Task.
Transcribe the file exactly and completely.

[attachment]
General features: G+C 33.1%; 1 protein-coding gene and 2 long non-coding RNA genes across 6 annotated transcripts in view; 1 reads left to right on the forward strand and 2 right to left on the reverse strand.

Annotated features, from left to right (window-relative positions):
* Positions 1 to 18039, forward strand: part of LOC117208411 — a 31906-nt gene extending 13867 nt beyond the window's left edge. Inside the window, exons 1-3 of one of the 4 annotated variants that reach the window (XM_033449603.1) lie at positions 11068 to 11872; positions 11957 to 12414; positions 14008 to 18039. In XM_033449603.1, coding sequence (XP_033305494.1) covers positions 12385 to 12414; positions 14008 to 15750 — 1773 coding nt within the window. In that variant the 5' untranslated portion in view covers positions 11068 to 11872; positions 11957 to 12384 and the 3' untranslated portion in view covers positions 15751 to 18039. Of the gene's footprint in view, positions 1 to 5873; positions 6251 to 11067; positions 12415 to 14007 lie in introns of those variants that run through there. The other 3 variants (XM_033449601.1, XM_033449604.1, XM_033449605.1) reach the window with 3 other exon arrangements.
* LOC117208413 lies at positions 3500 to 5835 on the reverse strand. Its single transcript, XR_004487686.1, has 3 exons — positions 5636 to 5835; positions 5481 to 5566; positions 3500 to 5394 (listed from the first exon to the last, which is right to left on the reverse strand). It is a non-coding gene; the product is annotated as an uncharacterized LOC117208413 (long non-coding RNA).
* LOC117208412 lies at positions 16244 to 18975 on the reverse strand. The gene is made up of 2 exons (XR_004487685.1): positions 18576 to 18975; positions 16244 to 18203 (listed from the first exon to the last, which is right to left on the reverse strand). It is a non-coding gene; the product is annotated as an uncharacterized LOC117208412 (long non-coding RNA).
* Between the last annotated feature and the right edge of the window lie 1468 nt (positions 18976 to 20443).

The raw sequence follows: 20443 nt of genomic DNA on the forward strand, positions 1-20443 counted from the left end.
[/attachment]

General features: G+C 33.1%; 1 protein-coding gene and 2 long non-coding RNA genes across 6 annotated transcripts in view; 1 reads left to right on the forward strand and 2 right to left on the reverse strand.

Annotated features, from left to right (window-relative positions):
* Positions 1 to 18039, forward strand: part of LOC117208411 — a 31906-nt gene extending 13867 nt beyond the window's left edge. Inside the window, exons 1-3 of one of the 4 annotated variants that reach the window (XM_033449603.1) lie at positions 11068 to 11872; positions 11957 to 12414; positions 14008 to 18039. In XM_033449603.1, coding sequence (XP_033305494.1) covers positions 12385 to 12414; positions 14008 to 15750 — 1773 coding nt within the window. In that variant the 5' untranslated portion in view covers positions 11068 to 11872; positions 11957 to 12384 and the 3' untranslated portion in view covers positions 15751 to 18039. Of the gene's footprint in view, positions 1 to 5873; positions 6251 to 11067; positions 12415 to 14007 lie in introns of those variants that run through there. The other 3 variants (XM_033449601.1, XM_033449604.1, XM_033449605.1) reach the window with 3 other exon arrangements.
* LOC117208413 lies at positions 3500 to 5835 on the reverse strand. Its single transcript, XR_004487686.1, has 3 exons — positions 5636 to 5835; positions 5481 to 5566; positions 3500 to 5394 (listed from the first exon to the last, which is right to left on the reverse strand). It is a non-coding gene; the product is annotated as an uncharacterized LOC117208413 (long non-coding RNA).
* LOC117208412 lies at positions 16244 to 18975 on the reverse strand. The gene is made up of 2 exons (XR_004487685.1): positions 18576 to 18975; positions 16244 to 18203 (listed from the first exon to the last, which is right to left on the reverse strand). It is a non-coding gene; the product is annotated as an uncharacterized LOC117208412 (long non-coding RNA).
* Between the last annotated feature and the right edge of the window lie 1468 nt (positions 18976 to 20443).

The raw sequence follows: 20443 nt of genomic DNA on the forward strand, positions 1-20443 counted from the left end.